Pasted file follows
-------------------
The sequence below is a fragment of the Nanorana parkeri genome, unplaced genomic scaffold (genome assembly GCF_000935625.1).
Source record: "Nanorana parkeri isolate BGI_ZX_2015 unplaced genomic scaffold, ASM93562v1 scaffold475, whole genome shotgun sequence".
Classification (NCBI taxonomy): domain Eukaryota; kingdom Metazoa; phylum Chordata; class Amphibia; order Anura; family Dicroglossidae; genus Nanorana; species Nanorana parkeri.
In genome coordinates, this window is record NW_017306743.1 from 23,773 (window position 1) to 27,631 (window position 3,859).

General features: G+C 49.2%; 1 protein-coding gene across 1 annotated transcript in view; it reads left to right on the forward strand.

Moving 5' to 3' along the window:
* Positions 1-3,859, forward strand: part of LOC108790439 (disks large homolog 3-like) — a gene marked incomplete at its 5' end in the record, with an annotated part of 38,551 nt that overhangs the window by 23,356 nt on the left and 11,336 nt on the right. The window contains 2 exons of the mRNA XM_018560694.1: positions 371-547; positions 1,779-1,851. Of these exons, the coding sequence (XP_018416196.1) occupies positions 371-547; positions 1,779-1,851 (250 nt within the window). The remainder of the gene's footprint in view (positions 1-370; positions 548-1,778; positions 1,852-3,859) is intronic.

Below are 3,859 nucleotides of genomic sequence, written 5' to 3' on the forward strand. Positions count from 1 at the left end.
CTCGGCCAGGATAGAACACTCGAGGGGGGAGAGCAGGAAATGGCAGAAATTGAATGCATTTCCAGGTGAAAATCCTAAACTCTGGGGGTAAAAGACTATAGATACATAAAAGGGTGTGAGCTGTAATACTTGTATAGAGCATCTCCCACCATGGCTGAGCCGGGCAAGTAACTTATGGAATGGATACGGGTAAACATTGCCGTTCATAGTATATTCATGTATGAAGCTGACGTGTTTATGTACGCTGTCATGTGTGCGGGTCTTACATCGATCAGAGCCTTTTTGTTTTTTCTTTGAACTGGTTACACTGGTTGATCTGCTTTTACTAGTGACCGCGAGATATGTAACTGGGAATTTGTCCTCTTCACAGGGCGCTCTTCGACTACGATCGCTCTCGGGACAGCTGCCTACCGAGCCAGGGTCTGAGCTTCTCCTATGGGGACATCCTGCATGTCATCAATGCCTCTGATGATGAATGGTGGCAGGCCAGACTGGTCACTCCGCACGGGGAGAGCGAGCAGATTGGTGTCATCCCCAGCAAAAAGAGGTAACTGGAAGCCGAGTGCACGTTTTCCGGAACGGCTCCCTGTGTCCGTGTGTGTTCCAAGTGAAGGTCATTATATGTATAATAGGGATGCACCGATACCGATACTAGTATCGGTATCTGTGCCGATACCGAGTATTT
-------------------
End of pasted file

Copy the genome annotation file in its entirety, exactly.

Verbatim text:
The sequence below is a fragment of the Nanorana parkeri genome, unplaced genomic scaffold (genome assembly GCF_000935625.1).
Source record: "Nanorana parkeri isolate BGI_ZX_2015 unplaced genomic scaffold, ASM93562v1 scaffold475, whole genome shotgun sequence".
Classification (NCBI taxonomy): domain Eukaryota; kingdom Metazoa; phylum Chordata; class Amphibia; order Anura; family Dicroglossidae; genus Nanorana; species Nanorana parkeri.
In genome coordinates, this window is record NW_017306743.1 from 23,773 (window position 1) to 27,631 (window position 3,859).

General features: G+C 49.2%; 1 protein-coding gene across 1 annotated transcript in view; it reads left to right on the forward strand.

Moving 5' to 3' along the window:
* Positions 1-3,859, forward strand: part of LOC108790439 (disks large homolog 3-like) — a gene marked incomplete at its 5' end in the record, with an annotated part of 38,551 nt that overhangs the window by 23,356 nt on the left and 11,336 nt on the right. The window contains 2 exons of the mRNA XM_018560694.1: positions 371-547; positions 1,779-1,851. Of these exons, the coding sequence (XP_018416196.1) occupies positions 371-547; positions 1,779-1,851 (250 nt within the window). The remainder of the gene's footprint in view (positions 1-370; positions 548-1,778; positions 1,852-3,859) is intronic.

Below are 3,859 nucleotides of genomic sequence, written 5' to 3' on the forward strand. Positions count from 1 at the left end.
CTCGGCCAGGATAGAACACTCGAGGGGGGAGAGCAGGAAATGGCAGAAATTGAATGCATTTCCAGGTGAAAATCCTAAACTCTGGGGGTAAAAGACTATAGATACATAAAAGGGTGTGAGCTGTAATACTTGTATAGAGCATCTCCCACCATGGCTGAGCCGGGCAAGTAACTTATGGAATGGATACGGGTAAACATTGCCGTTCATAGTATATTCATGTATGAAGCTGACGTGTTTATGTACGCTGTCATGTGTGCGGGTCTTACATCGATCAGAGCCTTTTTGTTTTTTCTTTGAACTGGTTACACTGGTTGATCTGCTTTTACTAGTGACCGCGAGATATGTAACTGGGAATTTGTCCTCTTCACAGGGCGCTCTTCGACTACGATCGCTCTCGGGACAGCTGCCTACCGAGCCAGGGTCTGAGCTTCTCCTATGGGGACATCCTGCATGTCATCAATGCCTCTGATGATGAATGGTGGCAGGCCAGACTGGTCACTCCGCACGGGGAGAGCGAGCAGATTGGTGTCATCCCCAGCAAAAAGAGGTAACTGGAAGCCGAGTGCACGTTTTCCGGAACGGCTCCCTGTGTCCGTGTGTGTTCCAAGTGAAGGTCATTATATGTATAATAGGGATGCACCGATACCGATACTAGTATCGGTATCTGTGCCGATACCGAGTATTT